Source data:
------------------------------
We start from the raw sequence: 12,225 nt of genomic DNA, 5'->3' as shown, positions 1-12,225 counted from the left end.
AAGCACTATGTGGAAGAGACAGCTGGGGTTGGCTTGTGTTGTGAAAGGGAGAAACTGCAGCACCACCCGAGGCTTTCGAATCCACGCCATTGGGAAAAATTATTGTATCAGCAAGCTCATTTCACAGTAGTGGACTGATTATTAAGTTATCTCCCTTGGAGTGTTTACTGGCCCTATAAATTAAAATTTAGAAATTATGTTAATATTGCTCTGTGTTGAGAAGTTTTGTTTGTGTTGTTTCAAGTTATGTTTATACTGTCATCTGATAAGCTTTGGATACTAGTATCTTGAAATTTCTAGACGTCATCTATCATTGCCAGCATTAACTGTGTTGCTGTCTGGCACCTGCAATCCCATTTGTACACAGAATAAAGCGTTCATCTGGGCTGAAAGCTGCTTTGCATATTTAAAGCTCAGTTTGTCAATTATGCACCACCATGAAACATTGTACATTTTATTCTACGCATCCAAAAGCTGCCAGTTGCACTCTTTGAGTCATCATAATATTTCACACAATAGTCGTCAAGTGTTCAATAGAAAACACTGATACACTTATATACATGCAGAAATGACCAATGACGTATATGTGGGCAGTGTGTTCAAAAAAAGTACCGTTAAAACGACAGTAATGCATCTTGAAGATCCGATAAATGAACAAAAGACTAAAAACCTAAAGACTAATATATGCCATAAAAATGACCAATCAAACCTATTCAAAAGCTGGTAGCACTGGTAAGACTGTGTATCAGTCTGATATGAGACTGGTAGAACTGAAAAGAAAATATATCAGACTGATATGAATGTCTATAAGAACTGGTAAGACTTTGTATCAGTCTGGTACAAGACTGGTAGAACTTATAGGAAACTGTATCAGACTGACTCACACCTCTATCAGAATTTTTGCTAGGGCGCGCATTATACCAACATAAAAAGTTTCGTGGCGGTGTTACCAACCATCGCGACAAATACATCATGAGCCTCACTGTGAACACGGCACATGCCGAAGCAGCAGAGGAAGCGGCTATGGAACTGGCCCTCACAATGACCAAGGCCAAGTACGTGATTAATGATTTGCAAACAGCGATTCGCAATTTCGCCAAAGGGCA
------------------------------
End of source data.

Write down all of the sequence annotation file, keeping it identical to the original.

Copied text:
We start from the raw sequence: 12,225 nt of genomic DNA, 5'->3' as shown, positions 1-12,225 counted from the left end.
AAGCACTATGTGGAAGAGACAGCTGGGGTTGGCTTGTGTTGTGAAAGGGAGAAACTGCAGCACCACCCGAGGCTTTCGAATCCACGCCATTGGGAAAAATTATTGTATCAGCAAGCTCATTTCACAGTAGTGGACTGATTATTAAGTTATCTCCCTTGGAGTGTTTACTGGCCCTATAAATTAAAATTTAGAAATTATGTTAATATTGCTCTGTGTTGAGAAGTTTTGTTTGTGTTGTTTCAAGTTATGTTTATACTGTCATCTGATAAGCTTTGGATACTAGTATCTTGAAATTTCTAGACGTCATCTATCATTGCCAGCATTAACTGTGTTGCTGTCTGGCACCTGCAATCCCATTTGTACACAGAATAAAGCGTTCATCTGGGCTGAAAGCTGCTTTGCATATTTAAAGCTCAGTTTGTCAATTATGCACCACCATGAAACATTGTACATTTTATTCTACGCATCCAAAAGCTGCCAGTTGCACTCTTTGAGTCATCATAATATTTCACACAATAGTCGTCAAGTGTTCAATAGAAAACACTGATACACTTATATACATGCAGAAATGACCAATGACGTATATGTGGGCAGTGTGTTCAAAAAAAGTACCGTTAAAACGACAGTAATGCATCTTGAAGATCCGATAAATGAACAAAAGACTAAAAACCTAAAGACTAATATATGCCATAAAAATGACCAATCAAACCTATTCAAAAGCTGGTAGCACTGGTAAGACTGTGTATCAGTCTGATATGAGACTGGTAGAACTGAAAAGAAAATATATCAGACTGATATGAATGTCTATAAGAACTGGTAAGACTTTGTATCAGTCTGGTACAAGACTGGTAGAACTTATAGGAAACTGTATCAGACTGACTCACACCTCTATCAGAATTTTTGCTAGGGCGCGCATTATACCAACATAAAAAGTTTCGTGGCGGTGTTACCAACCATCGCGACAAATACATCATGAGCCTCACTGTGAACACGGCACATGCCGAAGCAGCAGAGGAAGCGGCTATGGAACTGGCCCTCACAATGACCAAGGCCAAGTACGTGATTAATGATTTGCAAACAGCGATTCGCAATTTCGCCAAAGGGCA